• What do you want to achieve from this discussion? Be clear about your own goals and listen carefully to what your partner wants. You may be surprised by how much you share.


  • Why are you having this argument? Is it really worth the effort? If not, just let it go. Save your energy for really important issues.


  • Use non-harsh start-upsavoid engagements with each other that start with “you always…” or “that’s so typical of you”, “you’re just like your father” and other such timeless classics! A harsh start-up is a conversation that begins with a sentence that is harsh, sarcastic or critical. In research carried out by Dr. John Gottman it was found that 96% of interactions that start this way will end negatively. Instead, try approaching your partner softly and with respect. For instance, if the issue is that you don’t spend time together try saying “when you are away I really miss our times together” instead of “you never want to be with me anymore, you don’t even try to put me first!”.
  • Hearing is not the same as agreeing. You might not agree with what is being said but it won’t do you any harm to hear it.
  • Recognise the need to lower the emotional temperature as heightened levels of emotion reduce our ability to think clearly. Use time out, breathing techniques or other relaxation methods to ensure you are cognitively engaged to resolve this argument.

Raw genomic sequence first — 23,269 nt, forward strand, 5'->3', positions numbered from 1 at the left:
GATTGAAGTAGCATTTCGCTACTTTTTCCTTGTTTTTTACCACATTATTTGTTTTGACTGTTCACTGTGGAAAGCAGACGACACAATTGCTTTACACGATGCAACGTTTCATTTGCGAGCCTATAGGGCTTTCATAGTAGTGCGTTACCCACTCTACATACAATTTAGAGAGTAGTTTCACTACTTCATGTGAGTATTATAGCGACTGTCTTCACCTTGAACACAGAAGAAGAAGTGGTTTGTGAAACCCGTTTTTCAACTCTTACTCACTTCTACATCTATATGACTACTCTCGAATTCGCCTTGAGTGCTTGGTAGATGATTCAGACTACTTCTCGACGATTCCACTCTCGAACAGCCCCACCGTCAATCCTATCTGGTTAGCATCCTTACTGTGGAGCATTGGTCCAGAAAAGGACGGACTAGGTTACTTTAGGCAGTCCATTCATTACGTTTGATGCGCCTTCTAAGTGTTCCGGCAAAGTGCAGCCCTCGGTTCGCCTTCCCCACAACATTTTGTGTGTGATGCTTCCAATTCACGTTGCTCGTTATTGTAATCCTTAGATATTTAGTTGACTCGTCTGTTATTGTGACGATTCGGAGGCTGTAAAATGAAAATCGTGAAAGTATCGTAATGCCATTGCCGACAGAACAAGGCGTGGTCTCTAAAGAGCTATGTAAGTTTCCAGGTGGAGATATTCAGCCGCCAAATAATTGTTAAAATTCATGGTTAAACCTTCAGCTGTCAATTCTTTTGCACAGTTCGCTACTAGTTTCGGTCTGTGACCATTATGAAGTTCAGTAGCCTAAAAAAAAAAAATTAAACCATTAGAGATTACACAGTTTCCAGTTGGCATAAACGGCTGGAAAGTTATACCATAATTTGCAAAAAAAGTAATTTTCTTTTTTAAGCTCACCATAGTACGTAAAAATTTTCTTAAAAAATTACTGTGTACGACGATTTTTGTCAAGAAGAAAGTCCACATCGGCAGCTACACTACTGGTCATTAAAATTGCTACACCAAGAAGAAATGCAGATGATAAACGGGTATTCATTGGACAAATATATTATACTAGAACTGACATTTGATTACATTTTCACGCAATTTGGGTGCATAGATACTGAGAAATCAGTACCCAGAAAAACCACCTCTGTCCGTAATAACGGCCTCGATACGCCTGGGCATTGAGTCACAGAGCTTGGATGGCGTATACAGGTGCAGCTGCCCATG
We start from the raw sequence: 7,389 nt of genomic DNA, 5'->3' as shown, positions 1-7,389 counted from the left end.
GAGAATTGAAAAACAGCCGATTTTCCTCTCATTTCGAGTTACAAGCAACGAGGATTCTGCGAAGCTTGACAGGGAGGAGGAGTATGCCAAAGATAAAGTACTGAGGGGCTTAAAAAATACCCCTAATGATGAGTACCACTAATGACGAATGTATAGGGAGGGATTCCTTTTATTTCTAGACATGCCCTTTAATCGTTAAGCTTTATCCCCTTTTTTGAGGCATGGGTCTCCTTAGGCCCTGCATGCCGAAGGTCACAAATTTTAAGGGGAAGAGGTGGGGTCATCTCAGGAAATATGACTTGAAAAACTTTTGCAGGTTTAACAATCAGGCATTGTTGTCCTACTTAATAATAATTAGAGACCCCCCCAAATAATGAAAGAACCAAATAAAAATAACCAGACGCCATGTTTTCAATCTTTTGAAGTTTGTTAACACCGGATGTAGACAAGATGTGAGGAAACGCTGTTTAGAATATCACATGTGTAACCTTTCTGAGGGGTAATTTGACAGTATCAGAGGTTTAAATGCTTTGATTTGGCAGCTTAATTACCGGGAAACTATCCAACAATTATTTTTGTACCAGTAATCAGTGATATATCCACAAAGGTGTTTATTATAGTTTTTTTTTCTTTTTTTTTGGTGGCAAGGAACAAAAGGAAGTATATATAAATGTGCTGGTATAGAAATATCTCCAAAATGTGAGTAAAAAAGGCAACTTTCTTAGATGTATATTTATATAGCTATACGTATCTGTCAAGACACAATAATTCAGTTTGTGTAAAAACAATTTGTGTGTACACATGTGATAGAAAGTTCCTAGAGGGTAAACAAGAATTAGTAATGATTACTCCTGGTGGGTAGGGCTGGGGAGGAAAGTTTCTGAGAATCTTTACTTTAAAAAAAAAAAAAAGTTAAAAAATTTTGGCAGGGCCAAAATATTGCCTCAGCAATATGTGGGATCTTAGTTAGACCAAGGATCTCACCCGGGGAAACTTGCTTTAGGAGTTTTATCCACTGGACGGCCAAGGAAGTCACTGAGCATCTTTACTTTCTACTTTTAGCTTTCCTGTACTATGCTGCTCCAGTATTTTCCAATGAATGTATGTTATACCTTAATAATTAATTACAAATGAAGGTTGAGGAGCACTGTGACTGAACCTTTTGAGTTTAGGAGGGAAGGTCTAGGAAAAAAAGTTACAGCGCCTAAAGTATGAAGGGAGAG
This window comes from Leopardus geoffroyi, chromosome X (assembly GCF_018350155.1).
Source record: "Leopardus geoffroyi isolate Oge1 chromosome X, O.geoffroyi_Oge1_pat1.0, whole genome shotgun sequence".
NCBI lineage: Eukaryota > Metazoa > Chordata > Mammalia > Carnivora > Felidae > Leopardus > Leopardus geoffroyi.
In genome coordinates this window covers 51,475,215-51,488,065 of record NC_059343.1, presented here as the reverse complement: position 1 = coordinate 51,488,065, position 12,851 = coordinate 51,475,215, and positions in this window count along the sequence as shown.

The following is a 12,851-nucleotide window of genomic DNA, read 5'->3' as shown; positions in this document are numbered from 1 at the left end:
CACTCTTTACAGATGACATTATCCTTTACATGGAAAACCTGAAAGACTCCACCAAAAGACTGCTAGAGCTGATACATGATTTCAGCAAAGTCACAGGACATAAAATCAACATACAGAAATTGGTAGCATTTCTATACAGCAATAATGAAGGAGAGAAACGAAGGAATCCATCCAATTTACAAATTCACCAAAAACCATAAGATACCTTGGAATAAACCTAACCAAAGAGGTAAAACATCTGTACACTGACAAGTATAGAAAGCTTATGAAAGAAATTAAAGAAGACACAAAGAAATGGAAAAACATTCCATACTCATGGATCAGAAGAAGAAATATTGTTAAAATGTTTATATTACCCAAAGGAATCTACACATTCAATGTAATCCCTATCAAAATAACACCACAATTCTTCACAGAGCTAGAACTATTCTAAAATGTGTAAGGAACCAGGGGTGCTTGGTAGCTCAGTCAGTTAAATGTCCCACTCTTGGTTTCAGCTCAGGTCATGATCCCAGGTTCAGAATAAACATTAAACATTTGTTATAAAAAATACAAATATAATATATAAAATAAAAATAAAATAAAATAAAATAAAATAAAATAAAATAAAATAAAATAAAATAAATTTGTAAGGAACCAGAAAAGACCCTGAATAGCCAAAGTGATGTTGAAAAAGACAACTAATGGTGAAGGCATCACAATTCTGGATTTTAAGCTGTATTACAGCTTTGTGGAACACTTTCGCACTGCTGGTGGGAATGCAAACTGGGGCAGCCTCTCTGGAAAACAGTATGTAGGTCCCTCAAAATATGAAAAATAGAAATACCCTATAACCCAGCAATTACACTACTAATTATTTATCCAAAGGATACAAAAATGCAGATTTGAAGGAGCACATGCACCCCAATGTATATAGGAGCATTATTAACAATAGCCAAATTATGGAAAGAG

• Make safety plans – agree that the angry person will go to an agreed place until calmer and the person/people they were angry with will not follow them and continue the argument. This will prevent the situation escalating to a damaging level.
  • Remind yourself of ways of putting things have worked better in the past – or remember what it was that someone else said that got a better response from the person.
  • Notice how the person responds to others, and if they respond better, what was it that brought that about? Would you want to try something similar?
  • Remember how people you admire handle difficult situations. How do they do that? Could you do the same?

These are just some basic tips to help you communicate more effectively in your relationship. Dr Gottman’s research shows that successful couples are not the ones who never argue, they are the ones who have learnt to argue in a constructive way. Couples with long, happy relationships are also the ones who have at least five positive interactions for every one negative interaction. Life is too short to be spent in miserable bickering so make some changes and enjoy the time you spend together in the future.

NB: If one or both of you does not wish to resolve issues and uses arguments to score points, you need to consult a relationship counsellor in order to work on the relationship and assess whether you want to stay together.

If the relationship is abusive emotionally, physically, sexually or financially please seek help individually. None of these tips are going to change the dynamic of the relationship enough for you to be safe.

This article is written about couple relationships but if you are in a polyamorous relationship or other non-traditional arrangement, you can adapt the advice to fit your situation as long as all parties are equal and consensual.